For a 2007 New Yorker piece exploring how Picasso borrowed from Rembrandt, did Simon Schama borrow too much from an earlier, longer, essay (one which Schama does credit/mention in his piece)?

Peter Hellman argues that case at the Forward.

Why now (news hook)? “In Paris, art gazers have been lining up in droves for Picasso and the Masters, this season’s blockbuster show at the Grand Palais” among other current exhibits showing how Picasso cribbed from others, Hellman writes. Why/how this? Janie Cohen, the author of the earlier, longer Picasso essay, Hellman writes, “happens to be my wife’s first cousin.”

Writes Hellman:

[Cohen’s] essay, never published in the United States and immune even to Google searching, can be called, fairly, obscure. But close and, it should be noted, explicit attention had been paid to it by Schama, who extensively relied on it. Twice in his own essay, Schama briefly credits Cohen, but a comparison of the two texts still raises certain questions: Did Schama reveal the true extent to which his own article relied on the work of a person not nearly so famous as himself? And, if Cohen’s article had been posted on the Web, where curious readers of Schama’s article would have noticed the similarities, would Schama have had second thoughts about the extent of his borrowing? Or maybe it is a fault of the looseness of the journalistic genre: Had Schama been writing as a scholar instead of as a journalist, would he have properly footnoted Cohen’s work?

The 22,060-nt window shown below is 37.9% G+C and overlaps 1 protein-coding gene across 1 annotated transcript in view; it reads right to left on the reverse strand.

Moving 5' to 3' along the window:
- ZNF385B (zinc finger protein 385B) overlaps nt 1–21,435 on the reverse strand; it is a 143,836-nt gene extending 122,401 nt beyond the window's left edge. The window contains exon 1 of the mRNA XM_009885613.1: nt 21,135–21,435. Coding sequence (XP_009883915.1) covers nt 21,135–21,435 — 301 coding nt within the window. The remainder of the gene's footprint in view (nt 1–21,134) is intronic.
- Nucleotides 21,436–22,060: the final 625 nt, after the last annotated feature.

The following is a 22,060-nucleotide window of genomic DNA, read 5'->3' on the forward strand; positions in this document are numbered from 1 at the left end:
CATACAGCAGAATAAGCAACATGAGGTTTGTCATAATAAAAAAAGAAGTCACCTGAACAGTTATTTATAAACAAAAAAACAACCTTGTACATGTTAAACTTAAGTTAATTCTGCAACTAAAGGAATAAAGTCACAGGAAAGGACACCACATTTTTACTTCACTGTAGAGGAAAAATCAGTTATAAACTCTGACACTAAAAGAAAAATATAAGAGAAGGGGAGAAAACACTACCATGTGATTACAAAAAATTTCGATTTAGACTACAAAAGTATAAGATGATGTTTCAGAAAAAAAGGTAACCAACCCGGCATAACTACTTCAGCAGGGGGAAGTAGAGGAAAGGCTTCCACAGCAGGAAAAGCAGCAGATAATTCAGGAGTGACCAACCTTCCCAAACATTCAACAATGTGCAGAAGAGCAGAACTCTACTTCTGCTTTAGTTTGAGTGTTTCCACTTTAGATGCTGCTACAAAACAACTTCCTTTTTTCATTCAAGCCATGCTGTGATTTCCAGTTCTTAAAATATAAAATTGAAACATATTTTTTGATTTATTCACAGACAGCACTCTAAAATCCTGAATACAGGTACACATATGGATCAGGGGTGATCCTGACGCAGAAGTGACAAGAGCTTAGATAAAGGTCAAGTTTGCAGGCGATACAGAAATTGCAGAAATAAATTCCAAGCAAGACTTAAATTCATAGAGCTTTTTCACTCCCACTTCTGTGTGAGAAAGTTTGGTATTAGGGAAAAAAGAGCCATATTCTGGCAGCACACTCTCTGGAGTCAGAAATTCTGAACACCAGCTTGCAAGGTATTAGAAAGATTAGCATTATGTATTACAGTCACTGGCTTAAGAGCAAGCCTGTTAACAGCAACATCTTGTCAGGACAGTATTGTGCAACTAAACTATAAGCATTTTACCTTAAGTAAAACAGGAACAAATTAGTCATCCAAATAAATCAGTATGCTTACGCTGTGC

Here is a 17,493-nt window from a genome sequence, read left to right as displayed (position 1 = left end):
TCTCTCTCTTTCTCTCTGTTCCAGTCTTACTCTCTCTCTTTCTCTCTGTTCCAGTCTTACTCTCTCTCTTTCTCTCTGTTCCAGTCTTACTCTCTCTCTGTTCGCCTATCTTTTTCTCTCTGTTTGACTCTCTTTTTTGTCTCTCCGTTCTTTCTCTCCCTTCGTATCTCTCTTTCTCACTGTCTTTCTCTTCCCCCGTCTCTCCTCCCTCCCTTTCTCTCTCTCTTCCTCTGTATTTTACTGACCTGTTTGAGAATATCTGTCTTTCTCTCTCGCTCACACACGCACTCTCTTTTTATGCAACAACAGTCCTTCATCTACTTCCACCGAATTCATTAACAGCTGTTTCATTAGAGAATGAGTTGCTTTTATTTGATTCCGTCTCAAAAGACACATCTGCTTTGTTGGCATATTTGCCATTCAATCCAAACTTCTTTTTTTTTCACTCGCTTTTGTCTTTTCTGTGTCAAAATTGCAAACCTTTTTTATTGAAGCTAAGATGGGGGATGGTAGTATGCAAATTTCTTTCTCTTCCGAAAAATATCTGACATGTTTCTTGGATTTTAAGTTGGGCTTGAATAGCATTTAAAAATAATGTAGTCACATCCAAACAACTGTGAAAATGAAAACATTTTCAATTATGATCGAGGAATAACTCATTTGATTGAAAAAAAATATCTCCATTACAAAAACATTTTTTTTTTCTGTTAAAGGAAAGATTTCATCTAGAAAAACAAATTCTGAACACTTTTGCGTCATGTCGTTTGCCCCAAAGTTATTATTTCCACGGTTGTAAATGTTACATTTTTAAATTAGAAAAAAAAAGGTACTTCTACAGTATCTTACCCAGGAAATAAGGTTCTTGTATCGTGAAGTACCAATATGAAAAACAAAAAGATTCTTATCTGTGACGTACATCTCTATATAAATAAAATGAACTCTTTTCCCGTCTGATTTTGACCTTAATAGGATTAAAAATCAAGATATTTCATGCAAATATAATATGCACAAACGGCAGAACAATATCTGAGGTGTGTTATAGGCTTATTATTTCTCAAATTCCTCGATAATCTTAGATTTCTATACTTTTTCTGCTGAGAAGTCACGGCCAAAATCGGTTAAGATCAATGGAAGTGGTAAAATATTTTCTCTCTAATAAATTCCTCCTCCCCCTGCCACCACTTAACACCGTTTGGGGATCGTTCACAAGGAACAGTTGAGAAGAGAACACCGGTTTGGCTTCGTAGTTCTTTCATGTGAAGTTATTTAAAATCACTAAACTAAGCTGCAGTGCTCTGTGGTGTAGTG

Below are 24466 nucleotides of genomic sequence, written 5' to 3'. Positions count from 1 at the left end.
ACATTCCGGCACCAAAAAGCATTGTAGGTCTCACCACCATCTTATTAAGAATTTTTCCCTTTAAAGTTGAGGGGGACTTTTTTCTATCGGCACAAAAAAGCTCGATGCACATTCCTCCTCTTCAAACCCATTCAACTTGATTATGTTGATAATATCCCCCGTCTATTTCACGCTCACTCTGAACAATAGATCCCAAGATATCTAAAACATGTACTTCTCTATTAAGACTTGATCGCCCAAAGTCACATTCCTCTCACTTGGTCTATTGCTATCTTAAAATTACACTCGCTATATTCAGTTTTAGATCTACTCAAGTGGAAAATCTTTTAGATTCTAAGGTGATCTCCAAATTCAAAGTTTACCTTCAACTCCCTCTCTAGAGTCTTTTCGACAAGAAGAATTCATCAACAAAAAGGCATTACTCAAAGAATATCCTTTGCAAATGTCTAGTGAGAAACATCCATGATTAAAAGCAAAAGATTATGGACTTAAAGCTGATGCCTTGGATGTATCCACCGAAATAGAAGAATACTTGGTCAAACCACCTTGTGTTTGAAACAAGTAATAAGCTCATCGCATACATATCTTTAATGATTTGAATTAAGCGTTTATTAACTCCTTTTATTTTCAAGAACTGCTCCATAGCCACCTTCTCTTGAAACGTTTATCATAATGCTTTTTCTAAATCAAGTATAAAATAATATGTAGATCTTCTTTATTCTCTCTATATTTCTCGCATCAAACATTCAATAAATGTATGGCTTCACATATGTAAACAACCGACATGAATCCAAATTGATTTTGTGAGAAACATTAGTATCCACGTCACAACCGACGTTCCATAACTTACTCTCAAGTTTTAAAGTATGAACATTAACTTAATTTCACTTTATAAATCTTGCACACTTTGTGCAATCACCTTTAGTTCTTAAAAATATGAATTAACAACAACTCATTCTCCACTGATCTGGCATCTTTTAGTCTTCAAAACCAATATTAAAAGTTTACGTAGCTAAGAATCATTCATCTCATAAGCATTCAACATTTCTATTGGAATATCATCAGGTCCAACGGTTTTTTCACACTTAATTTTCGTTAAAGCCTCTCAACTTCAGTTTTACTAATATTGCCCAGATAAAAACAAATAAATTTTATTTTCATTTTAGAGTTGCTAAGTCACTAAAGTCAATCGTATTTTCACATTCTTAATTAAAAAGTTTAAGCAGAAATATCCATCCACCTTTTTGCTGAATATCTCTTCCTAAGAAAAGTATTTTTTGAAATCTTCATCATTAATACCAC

All food for general thought: Are journalists too loose with “borrowing?” How much borrowing is too much?

If you'd like to get email from CJR writers and editors, add your email address to our newsletter roll and we'll be in touch.

 

 

Liz Cox Barrett is a writer at CJR.